The Good Hotel Guide: CEO reveals what his reviewers look out for in Yorkshire and beyond

The Good Hotel Guide has been bolstering the reputations of hospitality venues across Yorkshire since the 1970s. CEO and owner Richard Fraiman tells Chris Burn what his reviewers look out for.

Back in the late 1970s, enterprising literary agent Hilary Rubinstein came up with a simple but effective formula for judging whether a hospitality venue was worthy of inclusion in the annual Good Hotel Guide he had created.

“A good hotel is one where the guest comes first” was the mantra for the guide, whose first print edition came out in 1977 and is still going strong to this day.

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While changing times and reading habits mean the guide is now a digitally-focused operation rather than a print one, that blueprint continues to endure.

Middlethorpe House has featured in the Guide,Middlethorpe House has featured in the Guide,
Middlethorpe House has featured in the Guide,

Richard Fraiman, the current CEO and owner of The Good Hotel Guide, says those words have remained at the front of every printed guide and are at the heart of the organisation’s ethos.

“It is not about stars, it is really about hotels that put the guest first,” he says. “We specialise in smaller, independent, owner-operated hotels. The median room count for hotels in the guide is 11. We have guesthouses, B&Bs, pubs with rooms – often these places can be overlooked and our readers love them.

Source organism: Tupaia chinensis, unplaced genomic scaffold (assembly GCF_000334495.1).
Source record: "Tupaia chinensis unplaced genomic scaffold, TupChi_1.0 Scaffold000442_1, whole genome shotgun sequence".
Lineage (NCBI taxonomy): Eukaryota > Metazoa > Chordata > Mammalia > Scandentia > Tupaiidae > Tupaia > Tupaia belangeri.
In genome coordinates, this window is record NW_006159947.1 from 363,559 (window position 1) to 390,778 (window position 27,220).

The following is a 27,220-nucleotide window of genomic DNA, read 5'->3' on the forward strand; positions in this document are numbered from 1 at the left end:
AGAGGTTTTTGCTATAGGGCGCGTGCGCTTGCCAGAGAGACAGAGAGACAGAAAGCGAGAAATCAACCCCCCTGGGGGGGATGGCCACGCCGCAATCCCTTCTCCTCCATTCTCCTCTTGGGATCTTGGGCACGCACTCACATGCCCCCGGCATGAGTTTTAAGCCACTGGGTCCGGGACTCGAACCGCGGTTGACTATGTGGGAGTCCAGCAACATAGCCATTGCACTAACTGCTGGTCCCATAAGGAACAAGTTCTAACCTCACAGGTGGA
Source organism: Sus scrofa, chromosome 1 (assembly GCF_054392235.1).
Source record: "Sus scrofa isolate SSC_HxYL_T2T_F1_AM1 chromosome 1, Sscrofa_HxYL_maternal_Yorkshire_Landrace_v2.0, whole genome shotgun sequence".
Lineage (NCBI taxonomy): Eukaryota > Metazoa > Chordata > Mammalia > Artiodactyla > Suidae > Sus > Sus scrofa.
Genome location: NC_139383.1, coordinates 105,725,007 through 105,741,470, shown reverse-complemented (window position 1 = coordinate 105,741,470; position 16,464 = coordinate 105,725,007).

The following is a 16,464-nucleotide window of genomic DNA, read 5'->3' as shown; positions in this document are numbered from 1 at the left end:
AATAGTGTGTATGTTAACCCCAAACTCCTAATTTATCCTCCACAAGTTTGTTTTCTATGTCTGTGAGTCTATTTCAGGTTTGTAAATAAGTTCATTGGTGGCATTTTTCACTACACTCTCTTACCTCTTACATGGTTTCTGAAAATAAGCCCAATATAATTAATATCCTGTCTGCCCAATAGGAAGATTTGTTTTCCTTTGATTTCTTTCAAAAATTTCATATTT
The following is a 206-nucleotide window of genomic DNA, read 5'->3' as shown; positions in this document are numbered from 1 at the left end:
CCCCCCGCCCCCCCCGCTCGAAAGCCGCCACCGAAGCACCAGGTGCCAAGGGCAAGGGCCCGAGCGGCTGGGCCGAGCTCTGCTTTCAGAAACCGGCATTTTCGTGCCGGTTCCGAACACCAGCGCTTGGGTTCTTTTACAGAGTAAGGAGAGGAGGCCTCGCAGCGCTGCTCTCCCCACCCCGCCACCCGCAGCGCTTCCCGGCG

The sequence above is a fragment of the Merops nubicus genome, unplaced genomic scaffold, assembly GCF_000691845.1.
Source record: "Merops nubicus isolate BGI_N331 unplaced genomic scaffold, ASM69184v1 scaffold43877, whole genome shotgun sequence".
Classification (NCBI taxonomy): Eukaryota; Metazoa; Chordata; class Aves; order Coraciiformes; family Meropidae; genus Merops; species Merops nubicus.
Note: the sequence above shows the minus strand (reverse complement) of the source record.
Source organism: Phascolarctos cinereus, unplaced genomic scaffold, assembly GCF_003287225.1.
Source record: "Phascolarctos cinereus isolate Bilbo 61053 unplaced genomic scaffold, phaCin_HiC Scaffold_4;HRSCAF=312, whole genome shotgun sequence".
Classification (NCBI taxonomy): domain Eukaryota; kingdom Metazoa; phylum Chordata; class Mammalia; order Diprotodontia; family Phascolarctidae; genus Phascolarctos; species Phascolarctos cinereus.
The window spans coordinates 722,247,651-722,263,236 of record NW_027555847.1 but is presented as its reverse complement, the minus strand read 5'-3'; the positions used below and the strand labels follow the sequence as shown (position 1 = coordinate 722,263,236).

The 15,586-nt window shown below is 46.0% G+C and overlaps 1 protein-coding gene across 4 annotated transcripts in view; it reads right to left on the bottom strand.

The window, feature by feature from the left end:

“A cornerstone for us is our independence. When we inspect a hotel, we pay our own way. We really like to experience a hotel anonymously.”

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Fraiman has been involved with the guide for almost a decade and ushered it through some major changes in our digital age. Having been set up by Rubinstein, it was subsequently taken on by journalist Adam Raphael and his wife Caroline, who edited the annual tome recommending hundreds of the best hotels in Great Britain and Ireland.

The Devonshire Arms is another guide favourite.The Devonshire Arms is another guide favourite.
The Devonshire Arms is another guide favourite.

As print sales started to decline around 15 years ago, a website was launched and Fraiman subsequently came on board around 2014.

Having worked in senior positions in New York for magazine publishing giant Time Incorporated, he and his family had just moved back home to England and Fraiman was looking for a new challenge when he chanced across a copy of the guide.

“I found myself in a bookstore, I picked up The Good Hotel Guide, thought it looked interesting. I dropped Adam a line and said ‘Let’s have a chat’. We hit it off and I joined him as a consultant and then I took over the running of the enterprise.

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“I was kind of running it as CEO from 2015 through to the middle of 2022 when I purchased the business from Adam.”

Richard Fraiman is CEO of The Good Hotel GuideRichard Fraiman is CEO of The Good Hotel Guide
Richard Fraiman is CEO of The Good Hotel Guide

One of his biggest decisions was to stop printing the guide on an annual basis to allow for a greater focus on its website. The last annual edition, the 46th, came out in 2022, with no follow-up in 2023.

Fraiman ref lects: “To a certain extent, putting out the edition annually was hamstringing the organisation. All our efforts went into putting out the print guide, which was a beast. It carries anywhere between 600 and 700 hotels. It all needs to be fact-checked, the book needs to be designed and printed and ch ecked again.